What is Applied Psychology?

Introduction

Applied psychology is the use of psychological methods and findings of scientific psychology to solve practical problems of human and animal behaviour and experience.

Mental health, organisational psychology, business management, education, health, product design, ergonomics, and law are just a few of the areas that have been influenced by the application of psychological principles and findings. Some of the areas of applied psychology include clinical psychology, counselling psychology, evolutionary psychology, industrial and organisational psychology, legal psychology, neuropsychology, occupational health psychology, human factors, forensic psychology, engineering psychology, school psychology, sports psychology, traffic psychology, community psychology, and medical psychology. In addition, a number of specialised areas in the general field of psychology have applied branches (e.g. applied social psychology, applied cognitive psychology). However, the lines between sub-branch specialisations and major applied psychology categories are often blurred. For example, a human factors psychologist might use a cognitive psychology theory. This could be described as human factor psychology or as applied cognitive psychology.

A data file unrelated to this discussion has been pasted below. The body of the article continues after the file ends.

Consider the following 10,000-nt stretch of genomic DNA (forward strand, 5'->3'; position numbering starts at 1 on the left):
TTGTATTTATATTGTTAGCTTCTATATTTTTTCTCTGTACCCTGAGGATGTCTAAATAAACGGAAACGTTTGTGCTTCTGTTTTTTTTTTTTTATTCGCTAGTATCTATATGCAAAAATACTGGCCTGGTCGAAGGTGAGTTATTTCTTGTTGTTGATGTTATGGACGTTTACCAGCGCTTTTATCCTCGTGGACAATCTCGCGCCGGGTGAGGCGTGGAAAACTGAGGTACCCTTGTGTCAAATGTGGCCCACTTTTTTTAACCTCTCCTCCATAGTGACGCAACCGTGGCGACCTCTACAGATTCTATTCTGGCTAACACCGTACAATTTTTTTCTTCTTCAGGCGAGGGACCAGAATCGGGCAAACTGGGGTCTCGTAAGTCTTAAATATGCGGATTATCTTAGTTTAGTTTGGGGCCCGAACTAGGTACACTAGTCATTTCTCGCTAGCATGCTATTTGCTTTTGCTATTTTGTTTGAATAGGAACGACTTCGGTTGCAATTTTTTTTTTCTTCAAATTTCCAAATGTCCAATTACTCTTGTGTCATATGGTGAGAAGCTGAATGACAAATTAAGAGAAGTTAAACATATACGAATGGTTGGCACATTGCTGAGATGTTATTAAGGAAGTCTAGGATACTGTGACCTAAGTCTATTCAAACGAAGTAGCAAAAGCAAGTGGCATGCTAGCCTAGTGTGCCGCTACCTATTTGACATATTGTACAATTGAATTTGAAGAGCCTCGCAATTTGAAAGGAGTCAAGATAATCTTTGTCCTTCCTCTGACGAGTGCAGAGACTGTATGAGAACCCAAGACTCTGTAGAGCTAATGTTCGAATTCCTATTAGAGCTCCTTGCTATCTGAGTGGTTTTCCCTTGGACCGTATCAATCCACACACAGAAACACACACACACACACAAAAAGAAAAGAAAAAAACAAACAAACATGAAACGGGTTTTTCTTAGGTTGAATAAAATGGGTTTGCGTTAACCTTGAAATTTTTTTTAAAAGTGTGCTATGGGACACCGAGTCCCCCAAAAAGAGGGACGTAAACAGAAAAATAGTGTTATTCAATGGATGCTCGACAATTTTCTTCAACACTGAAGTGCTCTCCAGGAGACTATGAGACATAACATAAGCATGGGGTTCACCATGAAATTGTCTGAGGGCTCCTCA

Brief History

The founder of applied psychology was Hugo Münsterberg. He came to America (Harvard) from Germany (Berlin, Laboratory of Stern), invited by William James, and, like many aspiring psychologists during the late 19th century, originally studied philosophy. Münsterberg had many interests in the field of psychology such as purposive psychology, social psychology and forensic psychology. In 1907 he wrote several magazine articles concerning legal aspects of testimony, confessions and courtroom procedures, which eventually developed into his book, On the Witness Stand. The following year the Division of Applied Psychology was adjoined to the Harvard Psychological Laboratory. Within 9 years he had contributed eight books in English, applying psychology to education, industrial efficiency, business and teaching. Eventually Hugo Münsterberg and his contributions would define him as the creator of applied psychology. In 1920, the International Association of Applied Psychology (IAAP) was founded, as the first international scholarly society within the field of psychology.

Most professional psychologists in the US worked in an academic setting until World War II. But during the war, the armed forces and the Office of Strategic Services hired psychologists in droves to work on issues such as troop morale and propaganda design. After the war, psychologists found an expanding range of jobs outside of the academy. Since 1970, the number of college graduates with degrees in psychology has more than doubled, from 33,679 to 76,671 in 2002. The annual numbers of masters’ and PhD degrees have also increased dramatically over the same period. All the while, degrees in the related fields of economics, sociology, and political science have remained constant.